Japan is one of the safest countries in the world. While one should always use common sense and be aware, it's quite safe to walk around, even at night.
There is a very highly developed sense of moral duty and correct behaviour instilled in children from a young age in Japan, which means that people generally take care of each other.
Crime in Japan
It's always important to take normal precautions in crowds and nightspots and to avoid areas where one may be isolated and feel unsafe. Pickpocketing in crowded spaces targeting tourists and foreigners does occasionally occur. Expats should take care of their passports and other valuables in airports and public transport areas.
In particular, certain red light and entertainment districts in Tokyo are often targeted by thieves. Popular expat nightlife spots like Roppongi, as well as Shinjuku (particularly Kabukicho), Shibuya and Ikebukuro, have been flagged as high-risk for credit card fraud, assault and theft, as well as drink-spiking. Expats should be aware of their surroundings, take care of their possessions and not leave drinks unattended in these areas.
Earthquakes in Japan
Japan is located in the most seismically active area in the world and there's a real and ever-present danger of earthquakes and tsunamis, as well as typhoons. Minor tremors occur regularly, and occasional large quakes – such as the March 2011 quake that resulted in extensive damage and loss of life – do occur. It's extremely important to be prepared by being aware of local government disaster plans. It's also advisable to make contact with one's embassy upon arrival in Japan. Although Japan is one of the most earthquake-prone countries in the world, the early warning systems that have been put in place are very reliable and have helped prevent further damage.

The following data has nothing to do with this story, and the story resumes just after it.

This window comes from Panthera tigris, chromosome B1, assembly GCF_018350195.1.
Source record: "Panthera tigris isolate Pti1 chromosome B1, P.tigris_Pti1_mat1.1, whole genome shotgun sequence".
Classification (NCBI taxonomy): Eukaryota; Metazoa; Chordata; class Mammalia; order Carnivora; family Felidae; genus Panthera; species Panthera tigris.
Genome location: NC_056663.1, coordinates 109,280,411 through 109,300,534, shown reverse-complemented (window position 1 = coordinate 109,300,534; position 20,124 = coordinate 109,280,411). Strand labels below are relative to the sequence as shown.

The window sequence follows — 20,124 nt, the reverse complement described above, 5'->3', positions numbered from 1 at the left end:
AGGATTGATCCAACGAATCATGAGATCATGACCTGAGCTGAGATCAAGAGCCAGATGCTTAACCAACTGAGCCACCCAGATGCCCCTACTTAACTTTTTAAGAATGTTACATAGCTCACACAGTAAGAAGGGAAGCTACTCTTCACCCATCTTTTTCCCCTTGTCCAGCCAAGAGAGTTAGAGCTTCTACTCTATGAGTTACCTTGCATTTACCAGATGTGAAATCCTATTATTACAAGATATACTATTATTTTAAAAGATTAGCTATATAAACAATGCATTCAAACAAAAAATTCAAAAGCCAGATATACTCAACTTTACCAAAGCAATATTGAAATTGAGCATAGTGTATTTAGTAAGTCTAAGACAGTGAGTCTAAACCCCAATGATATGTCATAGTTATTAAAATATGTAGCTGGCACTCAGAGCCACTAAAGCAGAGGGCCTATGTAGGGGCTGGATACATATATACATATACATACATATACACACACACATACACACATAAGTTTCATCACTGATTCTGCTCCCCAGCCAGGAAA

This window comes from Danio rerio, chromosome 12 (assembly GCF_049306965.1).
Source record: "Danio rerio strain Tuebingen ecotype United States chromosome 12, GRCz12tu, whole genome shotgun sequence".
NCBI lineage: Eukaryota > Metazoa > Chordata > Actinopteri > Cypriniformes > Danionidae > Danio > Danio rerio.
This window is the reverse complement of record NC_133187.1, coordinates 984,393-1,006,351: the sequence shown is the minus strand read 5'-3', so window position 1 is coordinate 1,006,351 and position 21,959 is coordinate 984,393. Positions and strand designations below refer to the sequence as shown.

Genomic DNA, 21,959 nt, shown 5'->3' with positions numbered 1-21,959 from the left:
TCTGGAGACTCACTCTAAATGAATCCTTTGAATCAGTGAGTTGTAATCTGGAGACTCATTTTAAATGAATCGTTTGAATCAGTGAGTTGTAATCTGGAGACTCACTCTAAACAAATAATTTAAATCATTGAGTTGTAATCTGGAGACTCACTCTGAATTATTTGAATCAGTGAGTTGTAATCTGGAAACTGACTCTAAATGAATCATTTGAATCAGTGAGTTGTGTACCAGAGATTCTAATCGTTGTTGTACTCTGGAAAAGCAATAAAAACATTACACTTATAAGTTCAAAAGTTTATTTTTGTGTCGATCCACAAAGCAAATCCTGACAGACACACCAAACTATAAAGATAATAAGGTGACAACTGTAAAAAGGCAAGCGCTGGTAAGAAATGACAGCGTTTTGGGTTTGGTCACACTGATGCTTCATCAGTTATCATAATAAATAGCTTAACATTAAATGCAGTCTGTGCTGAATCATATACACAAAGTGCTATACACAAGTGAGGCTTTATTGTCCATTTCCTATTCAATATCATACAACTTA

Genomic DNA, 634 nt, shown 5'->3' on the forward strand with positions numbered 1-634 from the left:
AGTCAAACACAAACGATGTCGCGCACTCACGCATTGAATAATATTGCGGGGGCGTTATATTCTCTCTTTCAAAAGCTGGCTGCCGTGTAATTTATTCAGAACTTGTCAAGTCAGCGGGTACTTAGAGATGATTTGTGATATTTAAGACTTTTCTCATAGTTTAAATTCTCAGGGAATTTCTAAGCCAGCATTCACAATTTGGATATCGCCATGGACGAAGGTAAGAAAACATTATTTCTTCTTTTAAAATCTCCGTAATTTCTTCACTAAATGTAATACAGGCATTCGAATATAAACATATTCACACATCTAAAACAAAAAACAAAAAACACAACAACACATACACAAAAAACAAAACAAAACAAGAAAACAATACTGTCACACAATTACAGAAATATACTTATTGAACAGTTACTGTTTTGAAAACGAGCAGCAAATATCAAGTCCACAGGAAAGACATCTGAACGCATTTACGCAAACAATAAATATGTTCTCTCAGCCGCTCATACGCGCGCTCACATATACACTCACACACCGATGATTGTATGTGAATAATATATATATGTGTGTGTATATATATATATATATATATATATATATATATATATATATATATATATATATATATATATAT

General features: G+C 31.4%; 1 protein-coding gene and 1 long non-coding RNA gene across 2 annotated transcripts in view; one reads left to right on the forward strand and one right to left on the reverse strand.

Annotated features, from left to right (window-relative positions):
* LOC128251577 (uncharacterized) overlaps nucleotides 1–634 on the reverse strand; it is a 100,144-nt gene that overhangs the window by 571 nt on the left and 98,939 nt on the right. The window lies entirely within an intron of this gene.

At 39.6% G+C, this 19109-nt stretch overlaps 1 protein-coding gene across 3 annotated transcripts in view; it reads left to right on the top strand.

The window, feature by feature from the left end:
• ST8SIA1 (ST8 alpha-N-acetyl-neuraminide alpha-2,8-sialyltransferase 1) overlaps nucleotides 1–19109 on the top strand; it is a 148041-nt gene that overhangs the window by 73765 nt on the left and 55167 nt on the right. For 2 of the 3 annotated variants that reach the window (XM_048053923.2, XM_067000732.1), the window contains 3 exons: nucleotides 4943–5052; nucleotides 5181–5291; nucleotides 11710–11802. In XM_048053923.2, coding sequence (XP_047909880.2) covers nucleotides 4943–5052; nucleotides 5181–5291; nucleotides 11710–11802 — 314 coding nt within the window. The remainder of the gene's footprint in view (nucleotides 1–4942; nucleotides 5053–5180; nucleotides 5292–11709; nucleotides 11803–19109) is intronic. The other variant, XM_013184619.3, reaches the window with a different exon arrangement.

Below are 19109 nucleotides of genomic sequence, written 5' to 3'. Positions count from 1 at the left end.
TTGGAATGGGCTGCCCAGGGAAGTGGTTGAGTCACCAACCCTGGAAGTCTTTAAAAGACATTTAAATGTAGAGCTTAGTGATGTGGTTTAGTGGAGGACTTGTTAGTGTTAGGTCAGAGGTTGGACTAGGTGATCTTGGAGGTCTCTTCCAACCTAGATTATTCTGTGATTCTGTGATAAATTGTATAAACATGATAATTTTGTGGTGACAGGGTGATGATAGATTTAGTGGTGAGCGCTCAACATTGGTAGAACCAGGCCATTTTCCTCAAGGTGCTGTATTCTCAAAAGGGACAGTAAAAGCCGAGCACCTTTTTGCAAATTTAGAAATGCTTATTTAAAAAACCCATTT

As a result of the 2011 quake, visitors should avoid travelling or living within a certain distance of the Fukushima Nuclear Power Plant in the northwest of Japan, as well as other evacuation areas noted by the Japanese government.
Emergency response in Japan
National Japan English helpline: 03 3501 0110
Tokyo English Life Line (TELL): 03 5774 0992
►In the case of an emergency: what's an expat to do? is a useful resource written by an expat who experiences a Japanese earthquake firsthand.
►For an overview about hospitals and the national health insurance scheme, read Healthcare in Japan
Are you an expat living in Japan?
Expat Arrivals is looking for locals to contribute to this guide, and answer forum questions from others planning their move to Japan. Please contact us if you'd like to contribute.
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